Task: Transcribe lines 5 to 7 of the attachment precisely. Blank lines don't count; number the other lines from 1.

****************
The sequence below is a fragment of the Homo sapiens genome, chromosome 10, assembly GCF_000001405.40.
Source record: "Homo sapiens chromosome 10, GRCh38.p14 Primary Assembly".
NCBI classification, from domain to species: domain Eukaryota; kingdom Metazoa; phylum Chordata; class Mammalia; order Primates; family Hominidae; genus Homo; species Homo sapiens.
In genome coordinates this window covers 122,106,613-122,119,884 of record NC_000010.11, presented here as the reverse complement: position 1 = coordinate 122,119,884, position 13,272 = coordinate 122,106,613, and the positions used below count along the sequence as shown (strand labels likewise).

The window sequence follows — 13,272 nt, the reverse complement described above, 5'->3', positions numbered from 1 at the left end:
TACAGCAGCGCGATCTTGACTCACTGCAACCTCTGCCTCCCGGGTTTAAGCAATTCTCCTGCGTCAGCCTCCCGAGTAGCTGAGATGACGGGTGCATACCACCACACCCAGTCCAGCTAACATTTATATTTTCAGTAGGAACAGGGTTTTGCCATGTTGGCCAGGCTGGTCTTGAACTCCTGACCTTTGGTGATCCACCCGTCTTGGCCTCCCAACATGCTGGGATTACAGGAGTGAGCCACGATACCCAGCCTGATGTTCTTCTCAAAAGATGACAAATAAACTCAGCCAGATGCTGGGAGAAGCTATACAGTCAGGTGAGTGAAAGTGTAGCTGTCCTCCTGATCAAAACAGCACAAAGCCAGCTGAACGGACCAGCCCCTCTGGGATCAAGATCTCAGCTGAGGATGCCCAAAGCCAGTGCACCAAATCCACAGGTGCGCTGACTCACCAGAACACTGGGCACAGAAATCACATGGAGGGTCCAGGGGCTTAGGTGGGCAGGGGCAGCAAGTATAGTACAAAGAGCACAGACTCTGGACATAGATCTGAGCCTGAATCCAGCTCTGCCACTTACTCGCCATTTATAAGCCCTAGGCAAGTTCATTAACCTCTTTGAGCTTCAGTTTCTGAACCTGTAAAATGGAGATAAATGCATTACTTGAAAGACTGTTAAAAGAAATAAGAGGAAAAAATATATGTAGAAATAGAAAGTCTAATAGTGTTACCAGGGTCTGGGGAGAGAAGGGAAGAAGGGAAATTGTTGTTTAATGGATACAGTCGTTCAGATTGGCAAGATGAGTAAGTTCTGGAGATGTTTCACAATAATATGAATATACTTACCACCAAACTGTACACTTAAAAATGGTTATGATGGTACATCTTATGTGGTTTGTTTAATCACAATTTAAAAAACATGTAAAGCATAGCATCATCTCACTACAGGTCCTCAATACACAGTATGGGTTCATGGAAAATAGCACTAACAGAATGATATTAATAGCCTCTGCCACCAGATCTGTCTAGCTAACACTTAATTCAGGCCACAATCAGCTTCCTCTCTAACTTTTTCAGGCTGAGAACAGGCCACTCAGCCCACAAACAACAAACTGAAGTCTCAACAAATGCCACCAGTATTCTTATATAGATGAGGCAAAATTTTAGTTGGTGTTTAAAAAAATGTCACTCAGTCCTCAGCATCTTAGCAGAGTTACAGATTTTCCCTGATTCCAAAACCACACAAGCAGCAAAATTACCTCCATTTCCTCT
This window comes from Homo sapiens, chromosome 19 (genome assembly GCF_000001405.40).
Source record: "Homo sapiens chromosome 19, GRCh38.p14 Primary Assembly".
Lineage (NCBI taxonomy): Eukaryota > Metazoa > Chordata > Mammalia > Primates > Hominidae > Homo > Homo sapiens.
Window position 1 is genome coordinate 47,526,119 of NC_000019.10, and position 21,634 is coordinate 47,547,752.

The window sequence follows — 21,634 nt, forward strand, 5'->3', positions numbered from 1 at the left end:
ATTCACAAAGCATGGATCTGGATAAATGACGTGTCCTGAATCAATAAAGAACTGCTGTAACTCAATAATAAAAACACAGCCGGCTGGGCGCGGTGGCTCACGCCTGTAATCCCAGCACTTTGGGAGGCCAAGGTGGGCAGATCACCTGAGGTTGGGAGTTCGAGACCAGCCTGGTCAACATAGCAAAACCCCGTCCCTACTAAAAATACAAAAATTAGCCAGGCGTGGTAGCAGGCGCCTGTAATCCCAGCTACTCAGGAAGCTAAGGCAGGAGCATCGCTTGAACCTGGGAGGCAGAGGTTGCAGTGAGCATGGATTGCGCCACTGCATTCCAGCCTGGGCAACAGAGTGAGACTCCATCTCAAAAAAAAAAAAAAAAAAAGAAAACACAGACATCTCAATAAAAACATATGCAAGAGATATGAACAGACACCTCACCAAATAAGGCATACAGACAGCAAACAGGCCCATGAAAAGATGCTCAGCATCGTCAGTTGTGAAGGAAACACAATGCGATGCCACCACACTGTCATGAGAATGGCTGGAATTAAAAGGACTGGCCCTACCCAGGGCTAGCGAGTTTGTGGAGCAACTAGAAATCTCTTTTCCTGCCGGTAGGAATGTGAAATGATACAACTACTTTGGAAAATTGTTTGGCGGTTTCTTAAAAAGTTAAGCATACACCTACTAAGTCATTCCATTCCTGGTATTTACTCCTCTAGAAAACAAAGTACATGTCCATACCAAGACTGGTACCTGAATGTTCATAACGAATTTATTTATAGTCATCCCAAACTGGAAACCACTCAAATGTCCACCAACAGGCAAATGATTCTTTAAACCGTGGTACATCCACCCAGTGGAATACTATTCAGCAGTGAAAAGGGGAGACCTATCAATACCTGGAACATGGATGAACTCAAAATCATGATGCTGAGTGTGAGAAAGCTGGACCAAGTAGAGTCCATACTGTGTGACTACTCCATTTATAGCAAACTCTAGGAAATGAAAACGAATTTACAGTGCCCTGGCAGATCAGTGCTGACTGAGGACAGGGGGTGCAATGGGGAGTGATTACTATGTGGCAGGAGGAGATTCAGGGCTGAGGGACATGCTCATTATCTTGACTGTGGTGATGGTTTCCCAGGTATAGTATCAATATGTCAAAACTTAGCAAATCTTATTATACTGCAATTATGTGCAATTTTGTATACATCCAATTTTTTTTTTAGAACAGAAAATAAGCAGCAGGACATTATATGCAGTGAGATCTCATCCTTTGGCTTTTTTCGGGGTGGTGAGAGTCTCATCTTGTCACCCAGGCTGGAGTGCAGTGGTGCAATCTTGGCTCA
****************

The window sequence follows — 13,272 nt, the reverse complement described above, 5'->3', positions numbered from 1 at the left end:
TACAGCAGCGCGATCTTGACTCACTGCAACCTCTGCCTCCCGGGTTTAAGCAATTCTCCTGCGTCAGCCTCCCGAGTAGCTGAGATGACGGGTGCATACCACCACACCCAGTCCAGCTAACATTTATATTTTCAGTAGGAACAGGGTTTTGCCATGTTGGCCAGGCTGGTCTTGAACTCCTGACCTTTGGTGATCCACCCGTCTTGGCCTCCCAACATGCTGGGATTACAGGAGTGAGCCACGATACCCAGCCTGATGTTCTTCTCAAAAGATGACAAATAAACTCAGCCAGATGCTGGGAGAAGCTATACAGTCAGGTGAGTGAAAGTGTAGCTGTCCTCCTGATCAAAACAGCACAAAGCCAGCTGAACGGACCAGCCCCTCTGGGATCAAGATCTCAGCTGAGGATGCCCAAAGCCAGTGCACCAAATCCACAGGTGCGCTGACTCACCAGAACACTGGGCACAGAAATCACATGGAGGGTCCAGGGGCTTAGGTGGGCAGGGGCAGCAAGTATAGTACAAAGAGCACAGACTCTGGACATAGATCTGAGCCTGAATCCAGCTCTGCCACTTACTCGCCATTTATAAGCCCTAGGCAAGTTCATTAACCTCTTTGAGCTTCAGTTTCTGAACCTGTAAAATGGAGATAAATGCATTACTTGAAAGACTGTTAAAAGAAATAAGAGGAAAAAATATATGTAGAAATAGAAAGTCTAATAGTGTTACCAGGGTCTGGGGAGAGAAGGGAAGAAGGGAAATTGTTGTTTAATGGATACAGTCGTTCAGATTGGCAAGATGAGTAAGTTCTGGAGATGTTTCACAATAATATGAATATACTTACCACCAAACTGTACACTTAAAAATGGTTATGATGGTACATCTTATGTGGTTTGTTTAATCACAATTTAAAAAACATGTAAAGCATAGCATCATCTCACTACAGGTCCTCAATACACAGTATGGGTTCATGGAAAATAGCACTAACAGAATGATATTAATAGCCTCTGCCACCAGATCTGTCTAGCTAACACTTAATTCAGGCCACAATCAGCTTCCTCTCTAACTTTTTCAGGCTGAGAACAGGCCACTCAGCCCACAAACAACAAACTGAAGTCTCAACAAATGCCACCAGTATTCTTATATAGATGAGGCAAAATTTTAGTTGGTGTTTAAAAAAATGTCACTCAGTCCTCAGCATCTTAGCAGAGTTACAGATTTTCCCTGATTCCAAAACCACACAAGCAGCAAAATTACCTCCATTTCCTCT
This window comes from Homo sapiens, chromosome 19 (genome assembly GCF_000001405.40).